Mr. E. J. Rhodes, one of Boone county's most prosperous farmers, and as clever a gentleman as you will meet in any county, was in attendance at county court Monday and Tuesday. Mr. Rhodes, who never misses an opportunity to "show up" the rich mineral and marble of this section, sent specimens of marble from this place to the recent exposition at New Orleans and has lately received an elegant diploma for the same. Mr. Rhodes lives very near the Marion line, and we only wish that he and several thousand others possessing his energy and enterprise lived within our borders.

COUNTY COURT -- Levying Court [part]

County levying court met on Monday, Judge Wm. Horn presiding. The following justices of the peace were present: Gideon Freeman and Jas. Bowden, Blythe township; J. S. Owens and T. H. Poynter, White River; S. L. Wiggins and John Allen, Union; J. F. Jones, Tomahawk; H. S. Swafford and W. T. Gooch, Prairie; John Dunlap and Thos. D. Stone, Water Creek; D. Fee and Joseph Pritchard, Franklin; E. H. McCracken and I. W. Pangle, James' Creek; Mr. L. Axley, Buffalo; T. J. Smith, Sugar Loaf; W. L. Due, North Fork; J. Q. Adams and R. E. Stafford, Hampton. Only four justices were absent, they have lawful excuses. A levy of 5 mills on the $1 was made for general county expenditures, including building and pauper purposes.


Large number of accounts were allowed. Two new school districts were formed - Nos. 43 and 44. The former is in Franklin township, north of White River, and the latter in Union, south of Crooked creek. A new township to be known as Summers township, was created. It is cut from Bearden and Water Creek townships. Desoto Springs will be the voting precinct.


A South Carolina woman with seven daughters keeps a penny box on her table, and when members of the family speak ill of their neighbors she requires them to contribute in the box. The old lady evidently intends to start a national bank.

GRAPEVINE TELEGRAPH. -- Cowan Barren's Items

Health good. Corn looks well. Wanted -- a good rain. Oat harvesting is the order of the day. Rev. Alex. Mathis preached to a large congregation at Pleasant Ridge on Sunday. The free entertainment given by the swing company, near White's mill Saturday, was a grand affair. The clever proprietors deserve much praise. A free school at Pleasant Ridge opened up Monday, July 5th, with a good attendance, considering the late season. The young principal, Mr. S. M. Mathis, is a genteel young man and will no doubt teach a good school. Success to The Echo. ... July 6, 1886 Rattlehead.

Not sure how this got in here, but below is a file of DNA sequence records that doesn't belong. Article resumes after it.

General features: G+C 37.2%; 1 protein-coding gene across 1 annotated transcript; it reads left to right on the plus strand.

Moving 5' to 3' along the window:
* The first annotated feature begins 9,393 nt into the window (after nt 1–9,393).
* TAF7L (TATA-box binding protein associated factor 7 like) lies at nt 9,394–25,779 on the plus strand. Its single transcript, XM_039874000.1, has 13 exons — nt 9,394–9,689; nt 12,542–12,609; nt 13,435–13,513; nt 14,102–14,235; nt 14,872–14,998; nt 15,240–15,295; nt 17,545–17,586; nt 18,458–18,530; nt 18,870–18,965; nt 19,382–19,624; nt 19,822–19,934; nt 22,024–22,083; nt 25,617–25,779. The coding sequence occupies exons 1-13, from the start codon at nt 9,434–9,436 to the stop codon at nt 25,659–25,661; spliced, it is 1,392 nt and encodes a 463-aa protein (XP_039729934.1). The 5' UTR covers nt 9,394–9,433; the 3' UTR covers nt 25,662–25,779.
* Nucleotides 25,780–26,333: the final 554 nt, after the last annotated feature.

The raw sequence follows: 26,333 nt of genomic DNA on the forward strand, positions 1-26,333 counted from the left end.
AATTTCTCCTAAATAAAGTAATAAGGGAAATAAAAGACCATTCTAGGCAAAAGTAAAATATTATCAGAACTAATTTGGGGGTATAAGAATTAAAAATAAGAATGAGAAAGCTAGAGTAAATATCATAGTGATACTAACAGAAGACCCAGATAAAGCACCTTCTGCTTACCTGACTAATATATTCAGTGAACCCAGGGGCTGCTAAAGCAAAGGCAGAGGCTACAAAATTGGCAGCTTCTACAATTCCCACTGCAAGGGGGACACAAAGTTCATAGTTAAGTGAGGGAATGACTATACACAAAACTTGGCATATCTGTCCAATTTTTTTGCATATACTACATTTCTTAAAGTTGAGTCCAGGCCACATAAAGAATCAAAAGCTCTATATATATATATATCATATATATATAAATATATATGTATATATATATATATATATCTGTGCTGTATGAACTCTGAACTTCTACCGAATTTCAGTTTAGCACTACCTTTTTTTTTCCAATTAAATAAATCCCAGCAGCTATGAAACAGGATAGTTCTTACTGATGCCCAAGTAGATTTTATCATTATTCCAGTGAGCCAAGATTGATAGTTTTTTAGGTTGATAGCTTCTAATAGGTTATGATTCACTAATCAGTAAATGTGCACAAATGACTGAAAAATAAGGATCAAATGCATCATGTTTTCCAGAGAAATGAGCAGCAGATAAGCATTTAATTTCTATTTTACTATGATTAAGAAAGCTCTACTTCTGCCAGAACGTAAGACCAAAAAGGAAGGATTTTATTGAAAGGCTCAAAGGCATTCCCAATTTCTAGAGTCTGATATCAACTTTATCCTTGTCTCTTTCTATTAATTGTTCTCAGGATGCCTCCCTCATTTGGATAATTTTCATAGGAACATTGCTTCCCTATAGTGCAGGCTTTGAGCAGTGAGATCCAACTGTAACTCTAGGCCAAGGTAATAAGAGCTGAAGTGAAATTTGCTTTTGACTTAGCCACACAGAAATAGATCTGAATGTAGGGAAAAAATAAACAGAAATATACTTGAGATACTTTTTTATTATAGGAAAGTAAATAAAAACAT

A copious shower of rain would instill new life into the farmers and make our prospects for a good crop flattering indeed.

I am authorized by the committee to say that the Wheelers will give a grand picnic at Flippin on the 20th of July. Everybody invited to come and bring well filled baskets. ... July 5, 1886. W. B. F., Jr. (W B Flippin Jr)

July 16, 1886 Issue (Top)


Judge Wm. B. Flippin, of White River, was in town yesterday.

DeRoos Bailey, Esq. went to Marshall this week to attend probate court.

Rev. O. H. Tucker will preach at the M. E. church on Sunday morning and at night.

Ben Weast as a weather prophet is a success. He will in future be known as "Old Probs."

J. C. Floyd, Esq., has been in the country all this week attend-ing to business before the J. P.'s court.

Mr. A. S. Layton has put up an addition to his mammoth store house now occupied by Layton & Cowdrey.

Miss Edna Layton, of Yellville, spent a few days in town this week. She returned home Monday. -- Baxter County Citizen.

Dr. W. C. Wilson is having the lumber put on the ground for the enlarging of his hotel. The new building will be two stories high.

We hear from Mr. I. F. Clark that his paper, the Yellville Watchman, will be issued one day next week. He has not yet decided on what day he will issue.

Mr. John Cheek, of Blythe township, has in his possession a gourd 16 years old. His father used it as a powder gourd and Mr. C. uses it now for that purpose. He prizes it very highly.

Mr. Wm. Black is teaching the public school in District No. 27. He opened on last Monday with 90 pupils. He will teach a five months' school -- three months in the summer and two in the winter.